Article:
E3SM Phase 3 Organizational Realignment

  • February 28, 2023
  • Feature Story,Home Page Feature
  • A New E3SM Alignment

    The E3SM project’s functional organization is realigning to better address the Nation’s strategic challenges. This new organization was presented in a recent review to the Department of Energy’s (DOE) Biological and Environmental Research (BER) program. This new alignment refocuses the project on actionable projections to achieve its long-term goal of producing actionable science simulation with a state-of-the-art Earth system model executing on Office of Science Exascale Computing systems.

    BER Accepted E3SM Phase 3 Proposal

    As the E3SM project’s second phase (second 3-year funding period) was ending, it prepared and presented to the DOE BER a proposal for Phase 3 funding (check the internal link to the proposal) with a renewed 10-year vision, and 3-year goals, roadmaps and planned deliverables. The proposal submission was then followed by the BER-led external panel review.

    In the acceptance letter, in response to the Review, the BER stated that “Both the reviewers and BER appreciate the well-organized proposal, presentations, and effort in addressing reviewers’ questions” and that “overall, BER program managers and the reviewers were very impressed with the project achievements during Phase 1 and Phase 2 of the project. Reviewers remarked that E3SM has gone from almost scratch into a serious scientific effort in less than 10 years; and during Phase 2, the E3SM project transitioned successfully into a distinct, unique modeling effort whose prominence is growing and matured considerably. It now stands poised to push the frontiers of actionable climate science. Reviewers thought the project brought together a group of world-class scientists with expertise in computational techniques, next-generation computer resources, and climate modeling, unique to the DOE National laboratories and E3SM is uniquely positioned for international groundbreaking leadership in computationally advanced Earth system modeling. Reviewers opined that E3SM is an ambitious project with high risk and high reward components, effective management, and demonstrated success in developing novel computational algorithms and numerical methods for Earth system models, which has significantly contributed to the climate modeling community.” The proposal was accepted pending response to some questions posed by the review committee, which E3SM project recently addressed. E3SM team will also take many constructive comments from the reviewers into consideration during phase 3 implementation.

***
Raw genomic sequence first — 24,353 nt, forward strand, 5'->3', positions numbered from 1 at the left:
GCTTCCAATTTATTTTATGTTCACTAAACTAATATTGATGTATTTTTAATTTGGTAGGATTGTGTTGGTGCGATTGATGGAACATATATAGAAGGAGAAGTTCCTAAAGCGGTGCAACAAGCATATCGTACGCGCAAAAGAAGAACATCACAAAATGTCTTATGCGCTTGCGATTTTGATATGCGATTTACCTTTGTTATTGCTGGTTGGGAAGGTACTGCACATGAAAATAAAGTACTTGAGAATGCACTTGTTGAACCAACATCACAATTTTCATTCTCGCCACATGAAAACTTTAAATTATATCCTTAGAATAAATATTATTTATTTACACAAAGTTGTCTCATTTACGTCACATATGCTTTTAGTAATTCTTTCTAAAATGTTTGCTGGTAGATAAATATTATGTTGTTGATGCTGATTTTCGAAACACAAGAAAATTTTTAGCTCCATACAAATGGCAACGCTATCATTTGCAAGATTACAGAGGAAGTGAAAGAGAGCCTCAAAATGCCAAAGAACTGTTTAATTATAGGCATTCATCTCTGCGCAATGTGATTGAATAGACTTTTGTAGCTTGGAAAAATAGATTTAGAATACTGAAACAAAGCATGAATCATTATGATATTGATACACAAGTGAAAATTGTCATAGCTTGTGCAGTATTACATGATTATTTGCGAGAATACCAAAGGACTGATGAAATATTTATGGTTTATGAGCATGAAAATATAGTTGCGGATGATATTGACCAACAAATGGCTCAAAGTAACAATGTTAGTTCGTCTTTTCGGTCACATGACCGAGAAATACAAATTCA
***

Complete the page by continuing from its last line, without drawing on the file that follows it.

Transitioning to Phase 3 Project Structure

    To align the science drivers more explicitly with the goal of actionable modeling and projections of Earth system variability and change, while maintaining the foundational science on which they depend, the project has redefined the new drivers as: (1) Water Cycle Changes and Impacts; (2) Human-Earth System Feedbacks; and (3) Polar Processes, Sea Level Rise, and Coastal Impacts. These new, more explicit drivers highlight specific aspects of the Earth system that connect the E3SM model development and simulation campaigns to challenges facing our Nation and DOE. 

    To better align and refocus the project with these science drivers, the science simulation campaign groups were renamed. The Water Cycle group will more accurately be now named “Water Cycle Changes and Impacts”, the BGC group focusing on human-earth interactions will be now called “Human-Earth System Feedbacks” and the Cryosphere will refocus as “Polar Processes, Sea-Level Rise and Coastal Impacts”.

    Functional Organization of E3SM’s Phase 3 project.

    Figure 1. Functional Organization of E3SM’s Phase 3 project.